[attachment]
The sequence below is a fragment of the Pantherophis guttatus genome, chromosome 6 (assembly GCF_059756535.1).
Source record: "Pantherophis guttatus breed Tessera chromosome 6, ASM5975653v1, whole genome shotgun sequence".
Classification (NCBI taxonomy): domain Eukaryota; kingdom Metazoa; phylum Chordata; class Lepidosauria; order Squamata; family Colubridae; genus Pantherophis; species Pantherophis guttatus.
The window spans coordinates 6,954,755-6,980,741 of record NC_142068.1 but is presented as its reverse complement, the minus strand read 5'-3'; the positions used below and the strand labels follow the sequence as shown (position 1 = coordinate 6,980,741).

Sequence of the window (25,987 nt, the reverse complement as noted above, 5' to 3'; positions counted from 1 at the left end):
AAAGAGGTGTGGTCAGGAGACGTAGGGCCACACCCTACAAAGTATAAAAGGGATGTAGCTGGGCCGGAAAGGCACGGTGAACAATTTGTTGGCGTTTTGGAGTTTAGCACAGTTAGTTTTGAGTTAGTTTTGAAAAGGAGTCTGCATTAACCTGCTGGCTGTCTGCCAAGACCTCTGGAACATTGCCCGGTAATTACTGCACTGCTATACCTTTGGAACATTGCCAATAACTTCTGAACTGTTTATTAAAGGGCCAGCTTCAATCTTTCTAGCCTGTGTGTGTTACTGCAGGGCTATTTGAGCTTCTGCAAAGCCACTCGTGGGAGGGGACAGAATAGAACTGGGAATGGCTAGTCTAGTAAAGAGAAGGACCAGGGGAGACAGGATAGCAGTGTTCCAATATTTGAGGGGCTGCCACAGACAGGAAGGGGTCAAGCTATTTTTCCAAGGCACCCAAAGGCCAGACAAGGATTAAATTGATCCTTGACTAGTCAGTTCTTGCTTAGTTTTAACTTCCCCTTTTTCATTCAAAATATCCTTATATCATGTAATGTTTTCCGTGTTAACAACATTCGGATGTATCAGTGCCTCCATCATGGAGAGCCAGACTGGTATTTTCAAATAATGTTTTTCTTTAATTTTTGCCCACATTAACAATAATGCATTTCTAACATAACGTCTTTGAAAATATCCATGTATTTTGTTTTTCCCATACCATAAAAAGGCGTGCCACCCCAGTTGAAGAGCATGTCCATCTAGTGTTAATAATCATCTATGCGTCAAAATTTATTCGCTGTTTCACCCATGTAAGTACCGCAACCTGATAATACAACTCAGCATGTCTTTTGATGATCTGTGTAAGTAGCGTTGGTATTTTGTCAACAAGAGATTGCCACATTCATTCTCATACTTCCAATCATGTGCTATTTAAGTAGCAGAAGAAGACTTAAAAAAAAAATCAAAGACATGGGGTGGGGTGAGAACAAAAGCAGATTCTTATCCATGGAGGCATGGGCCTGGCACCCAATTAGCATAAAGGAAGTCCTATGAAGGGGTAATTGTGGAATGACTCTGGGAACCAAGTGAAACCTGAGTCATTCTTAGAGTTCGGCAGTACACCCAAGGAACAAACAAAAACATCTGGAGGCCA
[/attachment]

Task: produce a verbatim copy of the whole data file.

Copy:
The sequence below is a fragment of the Pantherophis guttatus genome, chromosome 6 (assembly GCF_059756535.1).
Source record: "Pantherophis guttatus breed Tessera chromosome 6, ASM5975653v1, whole genome shotgun sequence".
Classification (NCBI taxonomy): domain Eukaryota; kingdom Metazoa; phylum Chordata; class Lepidosauria; order Squamata; family Colubridae; genus Pantherophis; species Pantherophis guttatus.
The window spans coordinates 6,954,755-6,980,741 of record NC_142068.1 but is presented as its reverse complement, the minus strand read 5'-3'; the positions used below and the strand labels follow the sequence as shown (position 1 = coordinate 6,980,741).

Sequence of the window (25,987 nt, the reverse complement as noted above, 5' to 3'; positions counted from 1 at the left end):
AAAGAGGTGTGGTCAGGAGACGTAGGGCCACACCCTACAAAGTATAAAAGGGATGTAGCTGGGCCGGAAAGGCACGGTGAACAATTTGTTGGCGTTTTGGAGTTTAGCACAGTTAGTTTTGAGTTAGTTTTGAAAAGGAGTCTGCATTAACCTGCTGGCTGTCTGCCAAGACCTCTGGAACATTGCCCGGTAATTACTGCACTGCTATACCTTTGGAACATTGCCAATAACTTCTGAACTGTTTATTAAAGGGCCAGCTTCAATCTTTCTAGCCTGTGTGTGTTACTGCAGGGCTATTTGAGCTTCTGCAAAGCCACTCGTGGGAGGGGACAGAATAGAACTGGGAATGGCTAGTCTAGTAAAGAGAAGGACCAGGGGAGACAGGATAGCAGTGTTCCAATATTTGAGGGGCTGCCACAGACAGGAAGGGGTCAAGCTATTTTTCCAAGGCACCCAAAGGCCAGACAAGGATTAAATTGATCCTTGACTAGTCAGTTCTTGCTTAGTTTTAACTTCCCCTTTTTCATTCAAAATATCCTTATATCATGTAATGTTTTCCGTGTTAACAACATTCGGATGTATCAGTGCCTCCATCATGGAGAGCCAGACTGGTATTTTCAAATAATGTTTTTCTTTAATTTTTGCCCACATTAACAATAATGCATTTCTAACATAACGTCTTTGAAAATATCCATGTATTTTGTTTTTCCCATACCATAAAAAGGCGTGCCACCCCAGTTGAAGAGCATGTCCATCTAGTGTTAATAATCATCTATGCGTCAAAATTTATTCGCTGTTTCACCCATGTAAGTACCGCAACCTGATAATACAACTCAGCATGTCTTTTGATGATCTGTGTAAGTAGCGTTGGTATTTTGTCAACAAGAGATTGCCACATTCATTCTCATACTTCCAATCATGTGCTATTTAAGTAGCAGAAGAAGACTTAAAAAAAAAATCAAAGACATGGGGTGGGGTGAGAACAAAAGCAGATTCTTATCCATGGAGGCATGGGCCTGGCACCCAATTAGCATAAAGGAAGTCCTATGAAGGGGTAATTGTGGAATGACTCTGGGAACCAAGTGAAACCTGAGTCATTCTTAGAGTTCGGCAGTACACCCAAGGAACAAACAAAAACATCTGGAGGCCA